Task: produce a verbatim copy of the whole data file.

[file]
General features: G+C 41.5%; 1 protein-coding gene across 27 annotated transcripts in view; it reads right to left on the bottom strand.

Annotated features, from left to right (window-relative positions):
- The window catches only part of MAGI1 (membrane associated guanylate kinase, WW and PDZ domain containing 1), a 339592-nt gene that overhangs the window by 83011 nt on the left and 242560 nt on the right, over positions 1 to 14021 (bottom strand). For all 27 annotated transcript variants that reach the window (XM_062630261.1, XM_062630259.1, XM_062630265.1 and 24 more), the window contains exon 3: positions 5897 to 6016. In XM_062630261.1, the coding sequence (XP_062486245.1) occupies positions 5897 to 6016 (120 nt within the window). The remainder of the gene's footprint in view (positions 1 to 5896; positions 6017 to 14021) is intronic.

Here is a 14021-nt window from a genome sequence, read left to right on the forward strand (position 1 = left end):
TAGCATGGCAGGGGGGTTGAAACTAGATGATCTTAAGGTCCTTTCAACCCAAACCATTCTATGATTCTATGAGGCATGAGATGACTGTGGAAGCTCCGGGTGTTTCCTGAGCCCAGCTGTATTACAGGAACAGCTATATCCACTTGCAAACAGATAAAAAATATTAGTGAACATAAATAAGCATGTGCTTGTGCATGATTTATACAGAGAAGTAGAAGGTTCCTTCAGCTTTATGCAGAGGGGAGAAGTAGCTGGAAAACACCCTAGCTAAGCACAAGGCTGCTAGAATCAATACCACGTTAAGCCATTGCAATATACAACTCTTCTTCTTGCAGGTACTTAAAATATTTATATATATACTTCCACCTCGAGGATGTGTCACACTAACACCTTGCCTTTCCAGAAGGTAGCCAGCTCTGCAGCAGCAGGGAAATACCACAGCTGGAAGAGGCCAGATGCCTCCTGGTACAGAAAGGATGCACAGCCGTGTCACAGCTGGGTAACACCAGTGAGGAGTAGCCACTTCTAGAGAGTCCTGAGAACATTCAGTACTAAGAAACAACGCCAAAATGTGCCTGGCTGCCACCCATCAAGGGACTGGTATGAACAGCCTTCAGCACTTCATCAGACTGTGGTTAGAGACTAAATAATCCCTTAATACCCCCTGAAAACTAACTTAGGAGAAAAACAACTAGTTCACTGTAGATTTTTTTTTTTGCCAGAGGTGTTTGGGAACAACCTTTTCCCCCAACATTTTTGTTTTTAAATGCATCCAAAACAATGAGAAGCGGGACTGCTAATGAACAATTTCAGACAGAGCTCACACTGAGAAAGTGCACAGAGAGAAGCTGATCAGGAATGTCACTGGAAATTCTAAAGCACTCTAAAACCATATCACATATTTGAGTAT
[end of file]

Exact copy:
General features: G+C 41.5%; 1 protein-coding gene across 27 annotated transcripts in view; it reads right to left on the bottom strand.

Annotated features, from left to right (window-relative positions):
- The window catches only part of MAGI1 (membrane associated guanylate kinase, WW and PDZ domain containing 1), a 339592-nt gene that overhangs the window by 83011 nt on the left and 242560 nt on the right, over positions 1 to 14021 (bottom strand). For all 27 annotated transcript variants that reach the window (XM_062630261.1, XM_062630259.1, XM_062630265.1 and 24 more), the window contains exon 3: positions 5897 to 6016. In XM_062630261.1, the coding sequence (XP_062486245.1) occupies positions 5897 to 6016 (120 nt within the window). The remainder of the gene's footprint in view (positions 1 to 5896; positions 6017 to 14021) is intronic.

Here is a 14021-nt window from a genome sequence, read left to right on the forward strand (position 1 = left end):
TAGCATGGCAGGGGGGTTGAAACTAGATGATCTTAAGGTCCTTTCAACCCAAACCATTCTATGATTCTATGAGGCATGAGATGACTGTGGAAGCTCCGGGTGTTTCCTGAGCCCAGCTGTATTACAGGAACAGCTATATCCACTTGCAAACAGATAAAAAATATTAGTGAACATAAATAAGCATGTGCTTGTGCATGATTTATACAGAGAAGTAGAAGGTTCCTTCAGCTTTATGCAGAGGGGAGAAGTAGCTGGAAAACACCCTAGCTAAGCACAAGGCTGCTAGAATCAATACCACGTTAAGCCATTGCAATATACAACTCTTCTTCTTGCAGGTACTTAAAATATTTATATATATACTTCCACCTCGAGGATGTGTCACACTAACACCTTGCCTTTCCAGAAGGTAGCCAGCTCTGCAGCAGCAGGGAAATACCACAGCTGGAAGAGGCCAGATGCCTCCTGGTACAGAAAGGATGCACAGCCGTGTCACAGCTGGGTAACACCAGTGAGGAGTAGCCACTTCTAGAGAGTCCTGAGAACATTCAGTACTAAGAAACAACGCCAAAATGTGCCTGGCTGCCACCCATCAAGGGACTGGTATGAACAGCCTTCAGCACTTCATCAGACTGTGGTTAGAGACTAAATAATCCCTTAATACCCCCTGAAAACTAACTTAGGAGAAAAACAACTAGTTCACTGTAGATTTTTTTTTTTGCCAGAGGTGTTTGGGAACAACCTTTTCCCCCAACATTTTTGTTTTTAAATGCATCCAAAACAATGAGAAGCGGGACTGCTAATGAACAATTTCAGACAGAGCTCACACTGAGAAAGTGCACAGAGAGAAGCTGATCAGGAATGTCACTGGAAATTCTAAAGCACTCTAAAACCATATCACATATTTGAGTAT